who's who

3 Houston innovators to know this week

NASA technology is up for grabs and InnovationMap has a new podcast — here are some innovators to know this week. Courtesy photos

Another Monday means another weekly roundup of who's who in Houston innovation.

This week, we have our first Houston Innovators Podcast guest to feature, as well as a NASA expert who wants to loan you space technology.

Jon Nordby, managing director at MassChallenge Texas

Courtesy of MassChallenge

On our first episode of the new Houston Innovators Podcast, we discuss Houston accelerators with Jon Nordby, managing director for MassChallenge Texas. The first Houston program launched this year, and, as the organization looks toward its next cohort, the Houston innovation ecosystem is evolving in front of our eyes.

To read more about Nordby and MassChallenge, click here to read the story and listen to the podcast.

Sara Kelly, founder of Rigby

Courtesy of Rigby

Sara Kelly thinks you shouldn't have to get married or buy a house to have a nice dish set. She created Rigby, a Houston-based direct-to-consumer tableware company that is flipping the script on dishes.

"The reaction to the brand and the product has been great," says Kelly. "It's been so exciting for me to see that. At this point, we're focused on organic growth since we're so new."

Click here to read more about Rigby.

Steven Gonzalez, technology transfer strategist at NASA

Courtesy of NASA

Steven Gonzalez's job is to move NASA technology out into the world. The Johnson Space Center has hundreds of technology applications and IPs, and so much more can be done with those ideas here on earth. In a guest column for InnovationMap, Gonzalez writes of the NASA Johnson Space Center Technology Transfer and Commercialization Office, which will loan technology licenses to startups for free for three years.

"New technologies have been researched, developed, and proven on the ground — as well as above the earth on the International Space Station — in fields including medical, communications, agriculture, manufacturing, materials, structures, and much more," he writes. "At NASA's JSC, we are proud of the exceptional innovators who continue to develop technologies that advance the space program and technology for society on our home planet, and we love to share our knowledge."

Click here to read more about the program.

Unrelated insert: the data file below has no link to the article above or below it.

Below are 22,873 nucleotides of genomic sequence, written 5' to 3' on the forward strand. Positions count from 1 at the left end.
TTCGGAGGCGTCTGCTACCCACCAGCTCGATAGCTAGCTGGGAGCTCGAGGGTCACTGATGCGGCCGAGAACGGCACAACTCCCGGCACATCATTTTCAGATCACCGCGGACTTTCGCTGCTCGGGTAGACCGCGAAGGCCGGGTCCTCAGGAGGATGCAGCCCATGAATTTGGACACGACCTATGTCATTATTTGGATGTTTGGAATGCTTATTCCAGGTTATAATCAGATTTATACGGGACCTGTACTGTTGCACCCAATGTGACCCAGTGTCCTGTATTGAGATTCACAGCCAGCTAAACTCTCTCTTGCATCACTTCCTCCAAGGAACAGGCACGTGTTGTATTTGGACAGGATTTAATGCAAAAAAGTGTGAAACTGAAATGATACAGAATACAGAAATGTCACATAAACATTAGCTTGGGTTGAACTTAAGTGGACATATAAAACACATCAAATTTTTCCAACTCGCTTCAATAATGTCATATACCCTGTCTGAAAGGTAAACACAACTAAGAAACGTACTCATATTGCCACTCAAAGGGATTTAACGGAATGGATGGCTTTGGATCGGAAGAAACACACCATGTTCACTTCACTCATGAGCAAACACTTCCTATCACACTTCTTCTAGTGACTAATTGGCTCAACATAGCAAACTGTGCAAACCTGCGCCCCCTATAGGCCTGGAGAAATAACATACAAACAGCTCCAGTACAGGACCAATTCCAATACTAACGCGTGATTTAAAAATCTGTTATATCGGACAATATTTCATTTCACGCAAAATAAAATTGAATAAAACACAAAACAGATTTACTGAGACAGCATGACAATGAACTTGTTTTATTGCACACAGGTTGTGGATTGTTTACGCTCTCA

Samantha Lewis, Tilman Fertitta, and Tiffany Masterson are this week's innovators to know in Houston. Courtesy images

Houston entrepreneurs never cease to impress, leaving a mark on the city for their business minds, creativity, and overall gumption. This week's three innovators to know are no exception.

From a startup venture capitalist and Houston's most recognizable billionaire to a local mom that created — and now sold — a skincare line with a cult following, these are this week's innovative Houstonians to keep an eye on.

Samantha Lewis, director at The GOOSE Society of Texas

Courtesy of Samantha Lewis

Houston has a big fan in Samantha Lewis. The New Mexico native found her way to Texas by way of Texas A&M University before joining the Houston innovation ecosystem and getting her MBA at Rice University.

On the second episode of the Houston Innovators Podcast, Lewis, who's the director at The GOOSE Society of Texas, shares her story of wanting to work in venture capital, but being afraid Houston's venture activity would be too slim. She stuck it out and now the ecosystem is in good place for growth.

"We have to think about getting more capital available for companies that add strategic value to Houston," Lewis says on the podcast. Click here to read more and to listen.

Tilman Fertitta, owner of Fertitta Entertainment

Photo by J. Thomas Ford

Likely, Tilman Fertitta is already a name known and in need of no reminder, but the Houston billionaire is again in the headlines. Fertitta, who just recently acquired Del Frisco's steakhouse chain, has released a new business book, Shut Up and Listen! The book contains the entrepreneur's business advice and "Tilmanisms."

"I thought that I would always write a life story book, but Harper Collins approached me and said they wanted a business management book," Fertitta tells CultureMap. I can't tell you how many times we sat around with my close group and edited this book at the end and went through it five times and read it. If we found a paragraph that was boring, we got rid of it or rewrote it."

CultureMap sat down with Fertitta during a rare break to talk books, business, and his beloved Bayou City. Click here to read the interview.

Tiffany Masterson, chief creative officer and founder of Drunk Elephant

Photo via Business Wire

It was a good week for Houstonian Tiffany Masterson. She sold her skincare line, Drunk Elephant, for a reported $845 million to international makeup giant, Shiseido Company Ltd.

"I started this business as an industry outsider, and from the beginning I did things a little differently," Masterson says in a news release. "To join with a powerhouse beauty company such as Shiseido that leads the industry in innovation and global excellence is a dream come true for me and for Drunk Elephant. We share similar values, most importantly an unwavering commitment to the consumer. I chose a partner who will let the brand continue to be itself, with the same formulations and the same team."

Masterson will stay on with the company as the acquisition allows her products to reach a wider, worldwide audience. Click here to read more.